NAME | SYNOPSIS | DESCRIPTION | RETURN VALUE | NOTES | EXAMPLE | SEE ALSO | COLOPHON

SYSCALL(2)                Linux Programmer's Manual               SYSCALL(2)

NAME         top

       syscall - indirect system call

SYNOPSIS         top

       #define _GNU_SOURCE         /* See feature_test_macros(7) */
       #include <unistd.h>
       #include <sys/syscall.h>   /* For SYS_xxx definitions */

       long syscall(long number, ...);

DESCRIPTION         top

       syscall() is a small library function that invokes the system call
       whose assembly language interface has the specified number with the
       specified arguments.  Employing syscall() is useful, for example,
       when invoking a system call that has no wrapper function in the C
       library.

       syscall() saves CPU registers before making the system call, restores
       the registers upon return from the system call, and stores any error
       code returned by the system call in errno(3) if an error occurs.

       Symbolic constants for system call numbers can be found in the header
       file <sys/syscall.h>.

RETURN VALUE         top

       The return value is defined by the system call being invoked.  In
       general, a 0 return value indicates success.  A -1 return value
       indicates an error, and an error code is stored in errno.

NOTES         top

       syscall() first appeared in 4BSD.

   Architecture-specific requirements
       Each architecture ABI has its own requirements on how system call
       arguments are passed to the kernel.  For system calls that have a
       glibc wrapper (e.g., most system calls), glibc handles the details of
       copying arguments to the right registers in a manner suitable for the
       architecture.  However, when using syscall() to make a system call,
       the caller might need to handle architecture-dependent details; this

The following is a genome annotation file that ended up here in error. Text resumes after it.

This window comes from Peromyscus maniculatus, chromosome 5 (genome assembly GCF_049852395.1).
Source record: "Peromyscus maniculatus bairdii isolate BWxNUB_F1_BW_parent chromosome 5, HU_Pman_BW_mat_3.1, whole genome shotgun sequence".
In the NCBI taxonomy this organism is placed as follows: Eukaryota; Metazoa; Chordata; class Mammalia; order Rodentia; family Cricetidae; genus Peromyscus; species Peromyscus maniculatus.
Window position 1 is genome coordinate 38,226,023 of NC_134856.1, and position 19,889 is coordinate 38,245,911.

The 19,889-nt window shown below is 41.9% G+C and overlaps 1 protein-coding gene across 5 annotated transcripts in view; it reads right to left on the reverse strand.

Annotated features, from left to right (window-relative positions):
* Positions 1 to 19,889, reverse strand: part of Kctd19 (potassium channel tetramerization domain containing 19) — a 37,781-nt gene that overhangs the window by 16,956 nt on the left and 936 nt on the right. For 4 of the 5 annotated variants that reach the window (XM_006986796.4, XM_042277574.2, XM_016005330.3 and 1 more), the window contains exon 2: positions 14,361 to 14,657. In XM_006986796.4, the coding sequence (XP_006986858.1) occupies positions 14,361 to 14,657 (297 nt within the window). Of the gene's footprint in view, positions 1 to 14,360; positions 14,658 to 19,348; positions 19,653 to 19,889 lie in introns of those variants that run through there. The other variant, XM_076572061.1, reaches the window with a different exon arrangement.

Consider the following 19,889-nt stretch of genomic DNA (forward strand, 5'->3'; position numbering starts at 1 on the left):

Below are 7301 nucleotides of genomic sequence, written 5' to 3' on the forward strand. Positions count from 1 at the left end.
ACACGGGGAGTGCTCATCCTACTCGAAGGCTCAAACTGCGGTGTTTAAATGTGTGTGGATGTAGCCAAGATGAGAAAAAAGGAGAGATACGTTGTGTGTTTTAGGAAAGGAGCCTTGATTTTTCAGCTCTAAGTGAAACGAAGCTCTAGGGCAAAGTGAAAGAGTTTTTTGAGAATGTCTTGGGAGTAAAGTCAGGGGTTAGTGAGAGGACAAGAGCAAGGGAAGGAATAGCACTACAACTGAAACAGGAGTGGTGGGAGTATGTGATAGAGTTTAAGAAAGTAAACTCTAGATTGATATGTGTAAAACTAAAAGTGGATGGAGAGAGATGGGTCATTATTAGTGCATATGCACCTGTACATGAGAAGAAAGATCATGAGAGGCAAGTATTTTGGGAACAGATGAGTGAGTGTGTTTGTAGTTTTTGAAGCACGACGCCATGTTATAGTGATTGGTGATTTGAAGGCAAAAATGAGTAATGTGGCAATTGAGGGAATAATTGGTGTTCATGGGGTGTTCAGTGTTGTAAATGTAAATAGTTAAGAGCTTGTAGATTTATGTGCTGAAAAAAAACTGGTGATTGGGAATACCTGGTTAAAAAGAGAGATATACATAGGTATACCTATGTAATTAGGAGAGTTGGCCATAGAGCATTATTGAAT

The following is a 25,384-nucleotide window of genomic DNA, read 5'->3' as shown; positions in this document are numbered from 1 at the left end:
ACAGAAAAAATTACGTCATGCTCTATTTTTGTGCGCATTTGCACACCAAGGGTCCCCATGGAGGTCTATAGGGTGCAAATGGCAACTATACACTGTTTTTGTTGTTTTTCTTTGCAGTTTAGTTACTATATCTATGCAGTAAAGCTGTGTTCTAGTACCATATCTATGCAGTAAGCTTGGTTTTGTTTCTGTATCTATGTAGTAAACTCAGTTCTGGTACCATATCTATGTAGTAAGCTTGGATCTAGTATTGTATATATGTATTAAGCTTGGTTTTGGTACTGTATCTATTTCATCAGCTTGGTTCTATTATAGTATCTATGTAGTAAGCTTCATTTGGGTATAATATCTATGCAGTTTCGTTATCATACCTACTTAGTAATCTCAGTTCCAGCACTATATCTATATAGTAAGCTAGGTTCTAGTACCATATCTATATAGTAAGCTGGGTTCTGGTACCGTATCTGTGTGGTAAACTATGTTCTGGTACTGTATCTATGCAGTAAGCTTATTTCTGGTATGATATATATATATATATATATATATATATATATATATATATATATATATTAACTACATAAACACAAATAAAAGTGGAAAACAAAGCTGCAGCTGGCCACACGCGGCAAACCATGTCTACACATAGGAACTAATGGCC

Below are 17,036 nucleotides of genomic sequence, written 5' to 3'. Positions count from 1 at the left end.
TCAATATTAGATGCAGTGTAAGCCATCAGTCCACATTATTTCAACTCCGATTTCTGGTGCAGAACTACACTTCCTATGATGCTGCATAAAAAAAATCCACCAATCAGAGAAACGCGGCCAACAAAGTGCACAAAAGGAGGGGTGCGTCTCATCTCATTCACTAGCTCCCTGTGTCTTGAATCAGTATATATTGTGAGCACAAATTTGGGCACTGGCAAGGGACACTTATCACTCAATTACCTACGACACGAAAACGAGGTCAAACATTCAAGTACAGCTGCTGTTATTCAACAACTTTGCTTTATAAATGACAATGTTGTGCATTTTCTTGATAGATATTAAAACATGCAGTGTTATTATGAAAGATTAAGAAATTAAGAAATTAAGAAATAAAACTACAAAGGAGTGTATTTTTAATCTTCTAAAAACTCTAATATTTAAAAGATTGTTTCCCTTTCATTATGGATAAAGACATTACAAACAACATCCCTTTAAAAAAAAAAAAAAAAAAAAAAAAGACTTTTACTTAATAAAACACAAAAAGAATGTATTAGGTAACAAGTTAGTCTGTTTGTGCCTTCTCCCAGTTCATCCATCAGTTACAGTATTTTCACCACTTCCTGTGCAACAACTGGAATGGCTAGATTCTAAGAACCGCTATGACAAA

requirement is most commonly encountered on certain 32-bit
       architectures.

       For example, on the ARM architecture Embedded ABI (EABI), a 64-bit
       value (e.g., long long) must be aligned to an even register pair.
       Thus, using syscall() instead of the wrapper provided by glibc, the
       readahead() system call would be invoked as follows on the ARM
       architecture with the EABI:

           syscall(SYS_readahead, fd, 0,
                   (unsigned int) (offset >> 32),
                   (unsigned int) (offset & 0xFFFFFFFF),
                   count);

       Since the offset argument is 64 bits, and the first argument (fd) is
       passed in r0, the caller must manually split and align the 64-bit
       value so that it is passed in the r2/r3 register pair.  That means
       inserting a dummy value into r1 (the second argument of 0).

       Similar issues can occur on MIPS with the O32 ABI, on PowerPC with
       the 32-bit ABI, and on Xtensa.

       The affected system calls are fadvise64_64(2), ftruncate64(2),
       posix_fadvise(2), pread64(2), pwrite64(2), readahead(2),
       sync_file_range(2), and truncate64(2).

   Architecture calling conventions
       Every architecture has its own way of invoking and passing arguments
       to the kernel.  The details for various architectures are listed in